Vancouver Arbutus Corridor Community Gardens could lose 60-70% of garden land space
City of Richmond Archives
Published on July 21, 2014
This clip shows the B.C.E.R. Lulu Island Line interurban on its run from downtown Vancouver through the Arbutus corridor to Marpole and the Fraser River Trestle. Filmed by tram enthusiast Ted Clark around 1949, the original 16 mm film underwent conservation treatment in 2012 and then was digitized. The complete film on DVD, along with a detailed shot list, can be purchased at the City of Richmond Archives for $20.00.
July 21, 2014 Comments Off
Tokyo is the world’s most populous city with 38 million inhabitants, followed by Delhi with 25 million, Shanghai with 23 million and Mexico City, Mumbai and Sao Paulo, each with around 21 million people.
“Managing urban areas has become one of the most important development challenges of the 21st century,” Wilmoth said.
By Mirjam Donath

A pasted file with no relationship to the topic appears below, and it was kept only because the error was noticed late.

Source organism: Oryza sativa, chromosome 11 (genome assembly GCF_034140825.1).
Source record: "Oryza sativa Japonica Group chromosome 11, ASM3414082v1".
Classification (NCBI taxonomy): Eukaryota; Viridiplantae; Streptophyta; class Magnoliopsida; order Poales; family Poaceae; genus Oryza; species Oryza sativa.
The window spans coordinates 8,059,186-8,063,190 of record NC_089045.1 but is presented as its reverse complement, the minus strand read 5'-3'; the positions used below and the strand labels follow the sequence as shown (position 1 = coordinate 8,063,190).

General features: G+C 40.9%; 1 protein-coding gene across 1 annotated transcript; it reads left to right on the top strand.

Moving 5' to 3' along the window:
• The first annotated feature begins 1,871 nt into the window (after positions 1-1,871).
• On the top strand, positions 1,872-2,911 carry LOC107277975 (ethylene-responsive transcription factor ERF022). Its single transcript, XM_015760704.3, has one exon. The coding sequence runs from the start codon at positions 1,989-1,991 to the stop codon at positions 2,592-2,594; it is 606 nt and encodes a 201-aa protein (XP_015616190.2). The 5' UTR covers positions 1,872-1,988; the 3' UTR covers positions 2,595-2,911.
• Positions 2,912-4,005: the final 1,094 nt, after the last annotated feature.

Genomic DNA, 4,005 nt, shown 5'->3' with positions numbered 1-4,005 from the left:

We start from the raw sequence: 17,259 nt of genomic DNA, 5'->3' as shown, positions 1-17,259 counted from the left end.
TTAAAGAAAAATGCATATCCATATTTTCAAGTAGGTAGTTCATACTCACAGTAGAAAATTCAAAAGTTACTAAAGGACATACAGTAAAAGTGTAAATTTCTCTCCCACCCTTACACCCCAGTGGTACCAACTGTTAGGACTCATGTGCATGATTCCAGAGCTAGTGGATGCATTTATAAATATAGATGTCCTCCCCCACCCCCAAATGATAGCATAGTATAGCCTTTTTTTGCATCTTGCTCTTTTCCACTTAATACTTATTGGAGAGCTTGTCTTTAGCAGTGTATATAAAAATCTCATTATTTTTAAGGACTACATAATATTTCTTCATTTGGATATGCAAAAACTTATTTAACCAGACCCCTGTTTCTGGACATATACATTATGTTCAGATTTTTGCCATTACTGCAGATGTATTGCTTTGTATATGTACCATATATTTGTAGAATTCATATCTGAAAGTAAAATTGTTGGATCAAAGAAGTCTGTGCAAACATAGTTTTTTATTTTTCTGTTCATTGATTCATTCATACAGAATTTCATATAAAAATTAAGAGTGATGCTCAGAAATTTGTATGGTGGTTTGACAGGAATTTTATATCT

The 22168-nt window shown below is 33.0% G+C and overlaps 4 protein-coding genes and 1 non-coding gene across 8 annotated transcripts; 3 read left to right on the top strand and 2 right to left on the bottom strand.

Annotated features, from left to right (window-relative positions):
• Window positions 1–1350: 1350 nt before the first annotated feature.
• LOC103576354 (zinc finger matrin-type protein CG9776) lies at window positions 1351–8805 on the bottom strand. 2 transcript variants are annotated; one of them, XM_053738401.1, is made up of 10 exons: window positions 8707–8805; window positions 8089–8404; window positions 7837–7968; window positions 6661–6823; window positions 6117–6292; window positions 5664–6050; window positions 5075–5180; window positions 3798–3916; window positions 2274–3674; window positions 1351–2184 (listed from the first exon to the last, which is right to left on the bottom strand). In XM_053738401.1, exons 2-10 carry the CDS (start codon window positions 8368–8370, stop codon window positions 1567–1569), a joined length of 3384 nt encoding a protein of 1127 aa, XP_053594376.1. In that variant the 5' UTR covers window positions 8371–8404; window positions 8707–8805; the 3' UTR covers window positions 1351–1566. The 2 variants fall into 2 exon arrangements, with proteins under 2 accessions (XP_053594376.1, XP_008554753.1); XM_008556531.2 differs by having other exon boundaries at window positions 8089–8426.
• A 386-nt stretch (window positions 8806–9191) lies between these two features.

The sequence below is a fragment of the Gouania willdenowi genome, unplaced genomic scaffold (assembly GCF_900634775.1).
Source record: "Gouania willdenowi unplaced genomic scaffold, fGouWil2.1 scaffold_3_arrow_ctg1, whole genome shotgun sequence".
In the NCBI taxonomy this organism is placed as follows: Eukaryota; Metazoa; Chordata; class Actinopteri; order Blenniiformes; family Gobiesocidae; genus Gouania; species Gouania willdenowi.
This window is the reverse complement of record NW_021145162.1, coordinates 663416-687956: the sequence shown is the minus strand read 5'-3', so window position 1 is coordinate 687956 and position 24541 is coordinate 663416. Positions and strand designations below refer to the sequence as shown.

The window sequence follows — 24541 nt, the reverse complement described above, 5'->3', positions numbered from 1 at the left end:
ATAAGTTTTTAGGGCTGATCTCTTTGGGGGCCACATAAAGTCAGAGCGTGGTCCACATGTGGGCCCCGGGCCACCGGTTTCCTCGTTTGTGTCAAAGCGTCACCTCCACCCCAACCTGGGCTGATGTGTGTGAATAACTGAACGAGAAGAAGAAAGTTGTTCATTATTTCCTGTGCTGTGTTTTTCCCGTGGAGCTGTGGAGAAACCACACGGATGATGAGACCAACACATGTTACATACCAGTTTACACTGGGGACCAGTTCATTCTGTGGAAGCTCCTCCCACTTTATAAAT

Jul 10, 2014
(Reuters) – More than half of the world’s seven billion people live in urban areas, with the top “mega cities” – with more than 10 million inhabitants – being Tokyo, Delhi, Shanghai, Mexico City and Sao Paulo, according to a United Nations report on Thursday.
That proportion is expected to jump, so that more than six billion people will be city dwellers by 2045, the U.N.’s World Urbanization Prospects report said. link.reuters.com/buj42w
July 20, 2014 Comments Off
A model where agriculture is reintegrated into urban and suburban areas — and locally produced food is sold and consumed locally.
By Jason Reed and Robert Puro
July 7, 2014
Jason Reed, a movie producer formerly with Disney, and Robert Puro are co-founders of Seedstock.com, a Los Angeles-based social venture dedicated to promoting innovation and investment in sustainable and urban agriculture.
One key to improving the urban farm system is aggregation. It’s easier, and certainly more cost-effective because of its scale, to collect on a daily basis hundreds of boxes of lettuce, truckloads of tomatoes, etc., sort them and then designate their ultimate destination — which is usually another, smaller sorting operation within a city. In the large-scale commercial farming operation, it’s one crop with one fleet of semi trucks from one aggregated source. The aggregation system for urban farming is obviously different — which means it’s riskier for the entrepreneur who wants to create that network.
July 15, 2014 Comments Off